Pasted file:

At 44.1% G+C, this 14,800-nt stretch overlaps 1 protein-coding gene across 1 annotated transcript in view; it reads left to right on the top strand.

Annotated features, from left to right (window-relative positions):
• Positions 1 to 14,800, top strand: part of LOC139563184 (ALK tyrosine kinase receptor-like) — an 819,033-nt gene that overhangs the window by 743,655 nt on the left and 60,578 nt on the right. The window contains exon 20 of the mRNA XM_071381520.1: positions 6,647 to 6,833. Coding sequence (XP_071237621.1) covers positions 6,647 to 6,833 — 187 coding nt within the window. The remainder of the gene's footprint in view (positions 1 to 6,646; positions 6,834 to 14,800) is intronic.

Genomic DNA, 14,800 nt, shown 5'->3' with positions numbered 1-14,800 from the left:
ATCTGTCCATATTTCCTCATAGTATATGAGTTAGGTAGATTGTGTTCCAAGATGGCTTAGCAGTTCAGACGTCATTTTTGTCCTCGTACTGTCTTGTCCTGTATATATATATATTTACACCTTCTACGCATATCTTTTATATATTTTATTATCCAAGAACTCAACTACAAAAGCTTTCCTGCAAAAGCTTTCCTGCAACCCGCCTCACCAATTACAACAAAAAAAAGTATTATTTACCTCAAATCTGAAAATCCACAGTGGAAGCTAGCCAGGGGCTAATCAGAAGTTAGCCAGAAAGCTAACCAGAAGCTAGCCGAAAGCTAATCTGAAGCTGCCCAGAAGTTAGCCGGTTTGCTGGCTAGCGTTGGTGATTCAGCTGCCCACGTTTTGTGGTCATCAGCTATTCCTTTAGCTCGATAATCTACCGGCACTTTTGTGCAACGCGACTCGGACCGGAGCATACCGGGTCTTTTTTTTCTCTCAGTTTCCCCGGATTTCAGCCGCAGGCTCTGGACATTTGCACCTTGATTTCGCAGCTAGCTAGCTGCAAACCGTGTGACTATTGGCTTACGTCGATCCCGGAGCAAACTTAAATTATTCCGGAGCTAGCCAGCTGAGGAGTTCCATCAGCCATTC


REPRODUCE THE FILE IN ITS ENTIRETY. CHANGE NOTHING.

At 44.1% G+C, this 14,800-nt stretch overlaps 1 protein-coding gene across 1 annotated transcript in view; it reads left to right on the top strand.

Annotated features, from left to right (window-relative positions):
• Positions 1 to 14,800, top strand: part of LOC139563184 (ALK tyrosine kinase receptor-like) — an 819,033-nt gene that overhangs the window by 743,655 nt on the left and 60,578 nt on the right. The window contains exon 20 of the mRNA XM_071381520.1: positions 6,647 to 6,833. Coding sequence (XP_071237621.1) covers positions 6,647 to 6,833 — 187 coding nt within the window. The remainder of the gene's footprint in view (positions 1 to 6,646; positions 6,834 to 14,800) is intronic.

Genomic DNA, 14,800 nt, shown 5'->3' with positions numbered 1-14,800 from the left:
ATCTGTCCATATTTCCTCATAGTATATGAGTTAGGTAGATTGTGTTCCAAGATGGCTTAGCAGTTCAGACGTCATTTTTGTCCTCGTACTGTCTTGTCCTGTATATATATATATTTACACCTTCTACGCATATCTTTTATATATTTTATTATCCAAGAACTCAACTACAAAAGCTTTCCTGCAAAAGCTTTCCTGCAACCCGCCTCACCAATTACAACAAAAAAAAGTATTATTTACCTCAAATCTGAAAATCCACAGTGGAAGCTAGCCAGGGGCTAATCAGAAGTTAGCCAGAAAGCTAACCAGAAGCTAGCCGAAAGCTAATCTGAAGCTGCCCAGAAGTTAGCCGGTTTGCTGGCTAGCGTTGGTGATTCAGCTGCCCACGTTTTGTGGTCATCAGCTATTCCTTTAGCTCGATAATCTACCGGCACTTTTGTGCAACGCGACTCGGACCGGAGCATACCGGGTCTTTTTTTTCTCTCAGTTTCCCCGGATTTCAGCCGCAGGCTCTGGACATTTGCACCTTGATTTCGCAGCTAGCTAGCTGCAAACCGTGTGACTATTGGCTTACGTCGATCCCGGAGCAAACTTAAATTATTCCGGAGCTAGCCAGCTGAGGAGTTCCATCAGCCATTC